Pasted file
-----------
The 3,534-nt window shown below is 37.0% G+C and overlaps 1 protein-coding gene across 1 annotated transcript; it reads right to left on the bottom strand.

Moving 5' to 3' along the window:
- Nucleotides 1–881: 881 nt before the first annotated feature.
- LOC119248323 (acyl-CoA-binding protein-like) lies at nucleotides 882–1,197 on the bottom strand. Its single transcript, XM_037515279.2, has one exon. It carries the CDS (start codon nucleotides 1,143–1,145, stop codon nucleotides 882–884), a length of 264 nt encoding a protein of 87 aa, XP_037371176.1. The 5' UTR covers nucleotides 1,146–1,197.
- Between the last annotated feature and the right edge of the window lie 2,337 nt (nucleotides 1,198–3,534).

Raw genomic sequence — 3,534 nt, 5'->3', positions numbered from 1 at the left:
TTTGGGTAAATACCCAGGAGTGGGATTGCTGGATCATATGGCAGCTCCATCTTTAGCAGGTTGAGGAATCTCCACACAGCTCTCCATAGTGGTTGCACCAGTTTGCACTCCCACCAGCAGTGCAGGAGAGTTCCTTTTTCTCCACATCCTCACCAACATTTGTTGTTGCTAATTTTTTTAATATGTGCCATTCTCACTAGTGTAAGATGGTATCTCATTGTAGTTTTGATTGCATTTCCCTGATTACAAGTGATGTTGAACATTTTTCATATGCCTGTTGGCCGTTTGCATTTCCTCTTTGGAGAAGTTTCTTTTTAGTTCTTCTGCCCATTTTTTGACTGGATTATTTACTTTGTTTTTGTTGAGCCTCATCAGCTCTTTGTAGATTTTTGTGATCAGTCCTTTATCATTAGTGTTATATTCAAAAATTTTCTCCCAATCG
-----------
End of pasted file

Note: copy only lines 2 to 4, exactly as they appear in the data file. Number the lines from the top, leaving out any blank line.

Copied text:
Moving 5' to 3' along the window:
- Nucleotides 1–881: 881 nt before the first annotated feature.
- LOC119248323 (acyl-CoA-binding protein-like) lies at nucleotides 882–1,197 on the bottom strand. Its single transcript, XM_037515279.2, has one exon. It carries the CDS (start codon nucleotides 1,143–1,145, stop codon nucleotides 882–884), a length of 264 nt encoding a protein of 87 aa, XP_037371176.1. The 5' UTR covers nucleotides 1,146–1,197.